Growth is long overdue but for millions this is no recovery at all – my article on PoliticsHome

After three damaging years of flatlining, it’s both welcome and long overdue that our economy is finally growing again. But for millions of working people still seeing prices rising faster than wages this is no recovery at all. Only last week official figures showed that working people are on average over £1500 a year worse off since the general election.

So when David Cameron and George Osborne try to claim – when the latest GDP figures are published tomorrow- that the long-delayed return to economic growth is proof that their plan has worked after all, their out of touch boasts will jar with ordinary families.

And with living standards falling, housebuilding at its lowest level since the 1920s, business investment on hold and the deficit much higher than planned, everyone knows that a few quarters of positive growth cannot undo the long term damage that has been done over the last three years. In fact, we would need 1.4 per cent growth in each and every quarter between now and the election simply to catch up all the ground lost since 2010.

What we urgently need now is action to secure a strong, balanced and sustainable recovery and long-term reforms to earn and grow our way to higher living standards – catching up all the lost ground and delivering for the many, not just a few at the top.

First, we need real action now to help people with the rising cost of living.

Prices have risen faster than wages for 39 out of the 40 months David Cameron has been in Downing Street. And the one notable exception was April this year when, as the OBR said this week, high earners delayed their bonuses to take advantage of the top rate tax cut.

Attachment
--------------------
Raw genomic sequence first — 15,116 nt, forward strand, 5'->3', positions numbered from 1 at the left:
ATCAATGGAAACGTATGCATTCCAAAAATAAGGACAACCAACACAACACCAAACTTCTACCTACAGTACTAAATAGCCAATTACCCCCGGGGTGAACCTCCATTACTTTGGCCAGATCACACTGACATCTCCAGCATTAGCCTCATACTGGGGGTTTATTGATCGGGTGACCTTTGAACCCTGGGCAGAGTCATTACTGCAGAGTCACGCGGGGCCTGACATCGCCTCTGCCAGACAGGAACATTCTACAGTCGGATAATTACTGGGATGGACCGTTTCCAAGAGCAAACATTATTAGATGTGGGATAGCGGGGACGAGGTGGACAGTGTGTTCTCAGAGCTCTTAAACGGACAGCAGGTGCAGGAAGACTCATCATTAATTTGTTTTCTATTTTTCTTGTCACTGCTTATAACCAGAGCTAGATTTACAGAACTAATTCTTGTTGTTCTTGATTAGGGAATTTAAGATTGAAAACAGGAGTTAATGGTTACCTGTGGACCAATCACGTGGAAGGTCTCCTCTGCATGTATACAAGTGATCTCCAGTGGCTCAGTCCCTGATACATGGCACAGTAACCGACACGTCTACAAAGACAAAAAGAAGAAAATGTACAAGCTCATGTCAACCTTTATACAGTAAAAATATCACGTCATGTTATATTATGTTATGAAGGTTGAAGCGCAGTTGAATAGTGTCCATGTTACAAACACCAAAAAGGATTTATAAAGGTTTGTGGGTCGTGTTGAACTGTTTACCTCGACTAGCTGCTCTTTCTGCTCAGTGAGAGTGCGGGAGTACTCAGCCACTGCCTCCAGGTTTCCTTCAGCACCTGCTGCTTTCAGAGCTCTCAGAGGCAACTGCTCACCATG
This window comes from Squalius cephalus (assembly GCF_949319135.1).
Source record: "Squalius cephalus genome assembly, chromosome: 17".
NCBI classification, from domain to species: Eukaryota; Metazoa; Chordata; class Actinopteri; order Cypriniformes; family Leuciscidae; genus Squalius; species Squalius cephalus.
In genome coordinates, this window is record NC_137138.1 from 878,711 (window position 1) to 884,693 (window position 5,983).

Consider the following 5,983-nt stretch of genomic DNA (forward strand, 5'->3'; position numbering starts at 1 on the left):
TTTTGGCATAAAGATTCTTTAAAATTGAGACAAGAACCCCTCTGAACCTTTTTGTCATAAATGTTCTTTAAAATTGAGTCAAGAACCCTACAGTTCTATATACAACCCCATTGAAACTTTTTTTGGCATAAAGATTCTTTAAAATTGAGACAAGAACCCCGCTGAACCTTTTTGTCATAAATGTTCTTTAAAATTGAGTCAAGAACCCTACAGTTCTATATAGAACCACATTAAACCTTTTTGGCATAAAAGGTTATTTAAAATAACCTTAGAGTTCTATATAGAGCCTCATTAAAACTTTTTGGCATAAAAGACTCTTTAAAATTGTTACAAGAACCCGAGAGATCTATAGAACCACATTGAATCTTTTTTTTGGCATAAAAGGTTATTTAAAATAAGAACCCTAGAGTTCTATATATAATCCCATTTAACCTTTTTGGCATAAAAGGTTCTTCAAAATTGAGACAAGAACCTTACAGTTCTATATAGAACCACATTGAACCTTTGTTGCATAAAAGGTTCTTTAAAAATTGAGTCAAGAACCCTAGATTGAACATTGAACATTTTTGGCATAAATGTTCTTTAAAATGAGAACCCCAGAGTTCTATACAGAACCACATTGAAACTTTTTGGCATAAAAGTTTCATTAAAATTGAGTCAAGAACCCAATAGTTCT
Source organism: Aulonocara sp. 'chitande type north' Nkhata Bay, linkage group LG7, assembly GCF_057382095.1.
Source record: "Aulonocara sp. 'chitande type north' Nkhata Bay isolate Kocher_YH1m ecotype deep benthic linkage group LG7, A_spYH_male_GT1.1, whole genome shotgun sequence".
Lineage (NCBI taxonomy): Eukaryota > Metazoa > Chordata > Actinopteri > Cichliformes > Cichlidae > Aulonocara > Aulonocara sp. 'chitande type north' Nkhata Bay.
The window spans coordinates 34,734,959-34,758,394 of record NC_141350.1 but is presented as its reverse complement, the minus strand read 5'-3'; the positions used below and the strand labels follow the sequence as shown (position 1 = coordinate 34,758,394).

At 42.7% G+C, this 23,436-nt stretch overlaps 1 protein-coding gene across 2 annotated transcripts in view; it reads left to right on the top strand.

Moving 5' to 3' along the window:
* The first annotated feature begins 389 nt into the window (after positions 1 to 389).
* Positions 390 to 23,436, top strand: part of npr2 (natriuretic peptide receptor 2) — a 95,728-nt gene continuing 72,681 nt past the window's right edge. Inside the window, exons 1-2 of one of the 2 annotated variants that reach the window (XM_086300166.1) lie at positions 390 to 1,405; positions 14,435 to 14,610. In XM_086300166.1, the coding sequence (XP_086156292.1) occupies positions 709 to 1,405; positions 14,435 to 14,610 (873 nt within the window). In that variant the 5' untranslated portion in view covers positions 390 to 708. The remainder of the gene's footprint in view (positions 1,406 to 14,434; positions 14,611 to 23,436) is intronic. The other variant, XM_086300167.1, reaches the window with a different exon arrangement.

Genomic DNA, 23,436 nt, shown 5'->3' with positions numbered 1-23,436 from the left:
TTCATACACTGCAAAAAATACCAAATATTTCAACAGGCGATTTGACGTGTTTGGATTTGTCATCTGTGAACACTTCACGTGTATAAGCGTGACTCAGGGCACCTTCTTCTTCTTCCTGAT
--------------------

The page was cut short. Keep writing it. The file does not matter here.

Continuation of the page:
While David Cameron has no answer to his cost of living crisis, Labour will act to freeze energy prices until January 2017 as we reform the energy market and expand free childcare for working parents. And we have called for a tax cut not for millionaires, but for 24 million working people on middle and lower incomes by introducing a lower 10p starting rate of tax.

Second, we need to ensure we have a balanced and sustainable recovery that is built to last.

We learned this week that stamp duty receipts are up 39 per cent, reflecting a booming housing market in parts of the country. But by simply boosting demand with Help to Buy while failing to take action to boost housing supply, George Osborne risks making home ownership even further out of reach of the aspiring first time buyers the scheme should be helping.

That is why we continue to agree with the IMF in urging the government to bring forward £10 billion of infrastructure investment this year and next year, which could be used to build 400,000 affordable homes.

And it is why I believe the Bank of England must now urgently review the details of the Help to Buy scheme. How can it make sense for a scheme that should be about helping first time buyers to offer taxpayer-backed mortgages on homes worth up to £600,000?

And third, we need to make long-term changes so that our economy works for working people.

As Ed Miliband said at the Labour Party Conference, Britain must win a race to the top, not a race to the bottom. That’s why Labour will cut business rates to help Britain’s small businesses, entrepreneurs and wealth creators.

And it’s why we also need a strengthened minimum wage, excellent academic and vocational skills for all – not just the 50% who go to university, banking reform and a proper British Investment Bank to get lending going to small businesses and a compulsory jobs guarantee for young people and the long-term unemployed to get people back to work and get the welfare bill down.

Yet the Conservatives oppose every one of these measures, seeing them as unnecessary interventions in our economy.

On every test they set themselves in 2010 – on boosting living standards, securing rather than choking off the recovery, balancing the books by 2015 and keeping the AAA credit rating – David Cameron and George Osborne have totally failed.

And despite the damage of the last three years and the growing cost of living crisis on their watch, the Prime Minister and Chancellor are still making the wrong calls and failing the British people.

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Posted October 24th, 2013 by Ed

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